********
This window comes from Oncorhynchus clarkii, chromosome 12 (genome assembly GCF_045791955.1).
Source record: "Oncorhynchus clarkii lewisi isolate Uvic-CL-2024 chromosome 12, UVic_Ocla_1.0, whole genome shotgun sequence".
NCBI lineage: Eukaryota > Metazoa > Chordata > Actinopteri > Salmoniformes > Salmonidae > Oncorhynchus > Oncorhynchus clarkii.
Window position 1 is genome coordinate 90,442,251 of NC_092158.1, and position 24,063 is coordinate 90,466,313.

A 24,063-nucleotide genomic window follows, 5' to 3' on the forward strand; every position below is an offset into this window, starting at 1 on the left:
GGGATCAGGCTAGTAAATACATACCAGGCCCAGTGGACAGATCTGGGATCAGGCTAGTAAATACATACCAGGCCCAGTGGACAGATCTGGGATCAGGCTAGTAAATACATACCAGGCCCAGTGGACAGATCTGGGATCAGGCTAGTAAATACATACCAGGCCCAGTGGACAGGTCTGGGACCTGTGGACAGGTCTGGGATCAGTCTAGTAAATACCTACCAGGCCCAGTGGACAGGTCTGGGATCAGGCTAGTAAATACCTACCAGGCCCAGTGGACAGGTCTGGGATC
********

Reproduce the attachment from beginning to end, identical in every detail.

This window comes from Oncorhynchus clarkii, chromosome 12 (genome assembly GCF_045791955.1).
Source record: "Oncorhynchus clarkii lewisi isolate Uvic-CL-2024 chromosome 12, UVic_Ocla_1.0, whole genome shotgun sequence".
NCBI lineage: Eukaryota > Metazoa > Chordata > Actinopteri > Salmoniformes > Salmonidae > Oncorhynchus > Oncorhynchus clarkii.
Window position 1 is genome coordinate 90,442,251 of NC_092158.1, and position 24,063 is coordinate 90,466,313.

A 24,063-nucleotide genomic window follows, 5' to 3' on the forward strand; every position below is an offset into this window, starting at 1 on the left:
GGGATCAGGCTAGTAAATACATACCAGGCCCAGTGGACAGATCTGGGATCAGGCTAGTAAATACATACCAGGCCCAGTGGACAGATCTGGGATCAGGCTAGTAAATACATACCAGGCCCAGTGGACAGATCTGGGATCAGGCTAGTAAATACATACCAGGCCCAGTGGACAGGTCTGGGACCTGTGGACAGGTCTGGGATCAGTCTAGTAAATACCTACCAGGCCCAGTGGACAGGTCTGGGATCAGGCTAGTAAATACCTACCAGGCCCAGTGGACAGGTCTGGGATC